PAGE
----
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THE RIGHT TO FLIGHT

As part of the first ever solo art commission for the Bold Tendencies programme in the disused multi-storey car park in Peckham, artist and writer James Bridle will present The Right to Flight launching a giant military balloon from the roof of the car park. Loaded with cameras and other cargo, this Helikite will fly daily above the site, forming the centrepiece of his ambitious new work and joining a skyline that runs from London Eye to the Shard, the Gherkin, St. Pauls, Tower Bridge, Canary Wharf and the Millennium Dome.

Attached to the balloon will be a variety of payloads (its cargo), from darknet routers to aerial cameras, open networks to ham radio transmitters, with the results of its experiments shared publicly and online. The public will be able to visit the balloon and interact with it, access and control aerial photography, and suggest their own payloads to be flown.

The balloon will ascend daily on its flights from a trio of monumental structures designed in collaboration with architecture and design studio TDO, and structural engineers Lyons O’Neill, consisting of a rooftop hangar, workshop and exhibition space, where the project will be worked on and documented onsite. TDO have also designed a runway-inspired lighting scheme to complement the balloon’s ascent and the new buildings on the roof.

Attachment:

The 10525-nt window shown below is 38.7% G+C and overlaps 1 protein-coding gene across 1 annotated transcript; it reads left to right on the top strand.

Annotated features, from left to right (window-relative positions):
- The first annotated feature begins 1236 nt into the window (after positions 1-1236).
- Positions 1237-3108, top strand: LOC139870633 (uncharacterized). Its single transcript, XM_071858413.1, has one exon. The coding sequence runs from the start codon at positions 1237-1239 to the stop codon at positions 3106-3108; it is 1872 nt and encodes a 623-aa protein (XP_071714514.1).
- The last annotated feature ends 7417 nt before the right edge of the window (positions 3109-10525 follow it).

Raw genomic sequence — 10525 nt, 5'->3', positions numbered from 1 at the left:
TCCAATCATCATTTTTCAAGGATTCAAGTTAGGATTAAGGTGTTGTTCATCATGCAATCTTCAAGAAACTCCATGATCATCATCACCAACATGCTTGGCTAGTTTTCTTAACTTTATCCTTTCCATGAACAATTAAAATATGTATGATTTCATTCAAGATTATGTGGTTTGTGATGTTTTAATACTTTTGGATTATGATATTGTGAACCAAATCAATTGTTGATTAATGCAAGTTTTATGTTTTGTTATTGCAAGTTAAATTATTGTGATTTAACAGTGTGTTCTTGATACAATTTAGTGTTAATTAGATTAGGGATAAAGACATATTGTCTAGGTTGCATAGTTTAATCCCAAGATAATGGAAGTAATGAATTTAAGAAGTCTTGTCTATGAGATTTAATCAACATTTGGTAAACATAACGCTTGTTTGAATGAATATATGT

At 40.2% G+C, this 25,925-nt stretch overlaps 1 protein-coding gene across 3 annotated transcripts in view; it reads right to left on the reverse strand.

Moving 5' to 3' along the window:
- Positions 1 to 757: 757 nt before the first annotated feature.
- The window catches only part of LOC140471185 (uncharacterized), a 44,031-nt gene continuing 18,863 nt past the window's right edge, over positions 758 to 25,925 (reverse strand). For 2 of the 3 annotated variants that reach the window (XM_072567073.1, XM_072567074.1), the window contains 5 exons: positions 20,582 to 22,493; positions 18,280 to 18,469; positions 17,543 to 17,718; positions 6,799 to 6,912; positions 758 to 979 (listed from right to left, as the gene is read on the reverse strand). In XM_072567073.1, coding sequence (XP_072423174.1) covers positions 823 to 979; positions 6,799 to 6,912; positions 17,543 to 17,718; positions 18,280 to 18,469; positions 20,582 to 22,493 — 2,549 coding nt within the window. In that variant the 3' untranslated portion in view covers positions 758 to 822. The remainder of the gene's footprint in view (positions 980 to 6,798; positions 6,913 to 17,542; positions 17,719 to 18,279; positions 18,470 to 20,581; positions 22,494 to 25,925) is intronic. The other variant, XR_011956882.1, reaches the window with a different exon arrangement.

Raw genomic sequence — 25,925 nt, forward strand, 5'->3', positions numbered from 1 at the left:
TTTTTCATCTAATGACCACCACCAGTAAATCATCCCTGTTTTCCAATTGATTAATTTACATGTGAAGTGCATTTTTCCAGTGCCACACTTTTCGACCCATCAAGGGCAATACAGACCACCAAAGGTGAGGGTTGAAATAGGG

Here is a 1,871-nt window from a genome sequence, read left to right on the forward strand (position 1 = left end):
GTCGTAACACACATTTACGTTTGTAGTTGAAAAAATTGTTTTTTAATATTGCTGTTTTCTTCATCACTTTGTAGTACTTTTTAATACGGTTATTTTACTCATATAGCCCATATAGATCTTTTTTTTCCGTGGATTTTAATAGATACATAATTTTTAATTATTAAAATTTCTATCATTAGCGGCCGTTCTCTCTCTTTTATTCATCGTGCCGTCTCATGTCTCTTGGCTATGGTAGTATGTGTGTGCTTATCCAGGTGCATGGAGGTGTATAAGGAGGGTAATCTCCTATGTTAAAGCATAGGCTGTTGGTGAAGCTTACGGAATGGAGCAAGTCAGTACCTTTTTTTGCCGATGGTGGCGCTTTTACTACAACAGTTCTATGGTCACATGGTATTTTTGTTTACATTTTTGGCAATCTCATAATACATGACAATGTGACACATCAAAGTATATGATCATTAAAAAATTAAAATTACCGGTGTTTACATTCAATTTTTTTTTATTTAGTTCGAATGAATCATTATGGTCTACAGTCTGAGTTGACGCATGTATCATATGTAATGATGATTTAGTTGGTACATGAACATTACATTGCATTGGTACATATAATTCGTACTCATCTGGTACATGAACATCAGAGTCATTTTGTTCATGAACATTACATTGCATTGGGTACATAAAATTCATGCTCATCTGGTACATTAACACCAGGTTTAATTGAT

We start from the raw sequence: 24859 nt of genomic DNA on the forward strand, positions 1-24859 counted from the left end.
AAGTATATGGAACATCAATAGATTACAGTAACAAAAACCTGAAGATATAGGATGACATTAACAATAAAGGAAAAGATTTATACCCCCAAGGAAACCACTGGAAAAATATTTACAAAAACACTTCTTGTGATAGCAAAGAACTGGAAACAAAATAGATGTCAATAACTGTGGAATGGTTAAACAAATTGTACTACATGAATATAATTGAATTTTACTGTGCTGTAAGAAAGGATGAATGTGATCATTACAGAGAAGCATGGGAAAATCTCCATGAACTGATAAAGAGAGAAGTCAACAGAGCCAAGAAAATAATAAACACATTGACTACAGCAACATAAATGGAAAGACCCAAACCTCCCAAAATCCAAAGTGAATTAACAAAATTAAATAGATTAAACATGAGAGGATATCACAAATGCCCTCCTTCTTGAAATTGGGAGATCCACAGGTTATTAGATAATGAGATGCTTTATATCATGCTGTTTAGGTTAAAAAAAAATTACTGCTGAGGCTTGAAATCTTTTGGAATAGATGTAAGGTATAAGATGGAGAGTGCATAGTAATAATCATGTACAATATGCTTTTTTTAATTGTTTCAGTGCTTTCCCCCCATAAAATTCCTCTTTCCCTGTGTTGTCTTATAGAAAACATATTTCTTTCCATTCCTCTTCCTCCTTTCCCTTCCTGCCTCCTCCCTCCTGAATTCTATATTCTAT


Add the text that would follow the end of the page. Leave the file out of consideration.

The Right to Flight takes its name from a treatise written by the Parisian photographer and balloonist Nadar in 1866. He proclaimed that mankind had a right, even a duty, to ascend to the heavens. His friend the novelist Victor Hugo urged him to “deliver mankind from the ancient, universal tyranny of gravity!” Nadar was the first person to take aerial photographs, and led the daring effort to break the Siege of Paris in 1870.

But the history of ballooning has also included darker moments: from the London Zeppelin raids of the First World War, to the use of surveillance balloons in Iraq and Afghanistan, and along the US/Mexico border. Using an aerostat designed for just that purpose, The Right to Flight will investigate ways to return the powers of surveillance and omniscience to the surveilled, and attempt to rediscover Nadar’s utopias in the possibilities of contemporary technologies, while making its own claim on London’s increasingly crowded skyline.

ABOUT JAMES BRIDLE

James Bridle is a writer, artist and technologist. Their artworks have been commissioned by galleries and institutions and exhibited worldwide and on the internet. Their writing on literature, culture and networks has appeared in magazines and newspapers including Wired, the Atlantic, the New Statesman, the Guardian, and the Observer. They are the author of ‘New Dark Age’ (2018) and ‘Ways of Being’ (2022), and they wrote and presented “New Ways of Seeing” for BBC Radio 4 in 2019. Their work can be found at http://jamesbridle.com.

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